Blackhawks could turn to hot Lehner against Canucks
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The Chicago Blackhawks haven't had the kind of season they had hoped for so far, but the blame doesn't lie with new goaltender Robin Lehner.
Lehner, 28, was acquired by Chicago in July as free agency opened and signed a one-year, $5 million deal with the Blackhawks. The Gothenburg, Sweden, native notched his 100th career win on Sunday night, reaching the milestone by making 36 saves in a 3-2 overtime win over the Anaheim Ducks.
Now, the goalie and his teammates are back home after a four-game road trip to host the Vancouver Canucks on Thursday night with hopes for a change of fortune.
Lehner has been in goal during three of Chicago's four wins on the season, helping him add to his career milestones. He became the fourth Swedish goalie in NHL history to record 100 wins, joining all-time leader Henrik Lundqvist (451 wins), Tommy Salo (210) and Johan Hedberg (161).
The 6-foot-4, 240-pound backstop has been worth the commitment so far for Chicago, and his role may be changing if his recent usage is any indication.
Despite losing to the Sharks 4-2 on Tuesday night in San Jose, Lehner has started six of the past eight games -- perhaps a sign that coach Jeremy Colliton will lean on him more than No. 1 goalie Corey Crawford.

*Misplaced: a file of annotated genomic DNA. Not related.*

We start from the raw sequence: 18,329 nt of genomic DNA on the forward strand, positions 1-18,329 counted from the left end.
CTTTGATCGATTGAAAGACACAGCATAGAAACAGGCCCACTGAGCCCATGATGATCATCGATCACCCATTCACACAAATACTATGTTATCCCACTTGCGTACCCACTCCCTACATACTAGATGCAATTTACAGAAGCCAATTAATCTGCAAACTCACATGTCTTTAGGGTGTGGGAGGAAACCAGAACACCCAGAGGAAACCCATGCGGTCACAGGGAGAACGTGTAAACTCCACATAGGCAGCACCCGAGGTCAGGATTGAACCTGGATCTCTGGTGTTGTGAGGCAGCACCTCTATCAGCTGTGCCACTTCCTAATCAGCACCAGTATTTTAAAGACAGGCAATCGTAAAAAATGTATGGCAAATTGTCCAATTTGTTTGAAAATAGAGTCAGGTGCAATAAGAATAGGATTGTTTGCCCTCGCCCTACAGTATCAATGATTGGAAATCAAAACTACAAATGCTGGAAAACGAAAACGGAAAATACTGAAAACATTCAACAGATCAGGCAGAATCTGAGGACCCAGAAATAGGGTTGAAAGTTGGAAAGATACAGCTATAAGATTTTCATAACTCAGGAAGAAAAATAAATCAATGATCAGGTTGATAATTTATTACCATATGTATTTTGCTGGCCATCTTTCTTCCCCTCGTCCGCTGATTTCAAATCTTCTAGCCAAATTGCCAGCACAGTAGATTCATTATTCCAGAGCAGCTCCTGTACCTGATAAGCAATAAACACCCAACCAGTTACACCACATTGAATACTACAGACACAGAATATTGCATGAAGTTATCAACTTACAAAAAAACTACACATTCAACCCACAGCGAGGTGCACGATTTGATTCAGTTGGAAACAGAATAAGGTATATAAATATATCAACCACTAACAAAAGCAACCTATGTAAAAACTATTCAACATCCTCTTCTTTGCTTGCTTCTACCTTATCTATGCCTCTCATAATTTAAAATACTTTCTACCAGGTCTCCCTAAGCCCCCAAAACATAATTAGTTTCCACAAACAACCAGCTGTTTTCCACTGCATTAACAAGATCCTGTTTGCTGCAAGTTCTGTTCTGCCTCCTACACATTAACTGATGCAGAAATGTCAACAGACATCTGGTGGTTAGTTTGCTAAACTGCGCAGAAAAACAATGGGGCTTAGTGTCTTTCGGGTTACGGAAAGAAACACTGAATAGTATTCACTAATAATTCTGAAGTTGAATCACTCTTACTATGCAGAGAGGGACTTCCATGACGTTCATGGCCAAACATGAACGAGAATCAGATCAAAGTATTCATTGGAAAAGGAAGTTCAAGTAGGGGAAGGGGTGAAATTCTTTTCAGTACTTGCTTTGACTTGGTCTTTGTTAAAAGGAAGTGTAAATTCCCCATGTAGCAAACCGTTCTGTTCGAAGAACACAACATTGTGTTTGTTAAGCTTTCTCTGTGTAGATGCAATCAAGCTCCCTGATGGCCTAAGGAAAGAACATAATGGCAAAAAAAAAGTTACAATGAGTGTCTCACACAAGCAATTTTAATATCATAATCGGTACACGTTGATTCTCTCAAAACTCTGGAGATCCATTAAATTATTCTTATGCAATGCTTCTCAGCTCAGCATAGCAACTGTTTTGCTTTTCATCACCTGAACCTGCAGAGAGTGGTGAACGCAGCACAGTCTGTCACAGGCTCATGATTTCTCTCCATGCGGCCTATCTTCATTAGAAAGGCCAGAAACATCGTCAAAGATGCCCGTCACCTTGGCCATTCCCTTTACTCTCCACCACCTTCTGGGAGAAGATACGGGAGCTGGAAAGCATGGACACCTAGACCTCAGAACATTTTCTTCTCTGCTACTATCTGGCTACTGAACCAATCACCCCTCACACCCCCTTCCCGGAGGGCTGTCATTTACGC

His numbers are sharp for the 4-7-3 Blackhawks, who sit near the basement of the Western Conference's Central Division, tied with the Minnesota Wild with 11 points.
That is due to little fault of Lehner, who holds a pedestrian 3-3-2 mark but has been stout between the pipes.
His goals-against average (2.33) and save percentage (.935) match up well with Semyon Varlamov (2.14, .929), his replacement with the New York Islanders, and prized offseason free agent Sergei Bobrovsky (3.36, .882), who signed with the Florida Panthers.
"People talk a lot about last year, but I played for arguably the worst defensive team in the league for three years in Buffalo. So it's nothing new. And I put up good numbers there, no matter what anyone said," Lehner said Sunday.
"I'm four years older. My game is better."
For its part, Vancouver lost in a most unusual fashion on Tuesday night to St. Louis after Canucks defenseman Quinn Hughes tied the game 1-1 late with a blast from the blue line to force overtime.
In the three-on-three extra session, Vancouver's J.T. Miller and Tyler Myers collided and fell to the ice behind the Blues' goal. Bo Horvat, the third Vancouver skater on the ice, had to go around his fallen teammates, leading to an almost unheard of three-on-zero rush going the other way.
After a pair of passes, Jaden Schwartz finished off the three-man advantage by beating goalie Jacob Markstrom for his fifth career overtime goal with under 90 seconds left in overtime for a 2-1 win.
Frustrated at losing after being the lone Canuck to defend the club's goal, Markstrom smashed his goalie stick into the post, sending the blade flying in anger.
Markstrom, owner of the fifth-most wins (92) by a Swedish goalie, said the outcome shouldn't overshadow a well-played game by his team, which outshot the reigning Stanley Cup champs 34-27.
"We just kept playing the way we started the game," said Markstrom, who is 5-2-3 on the season. "Sometimes, it can be frustrating when you're playing well and doing the right things and you don't get rewarded."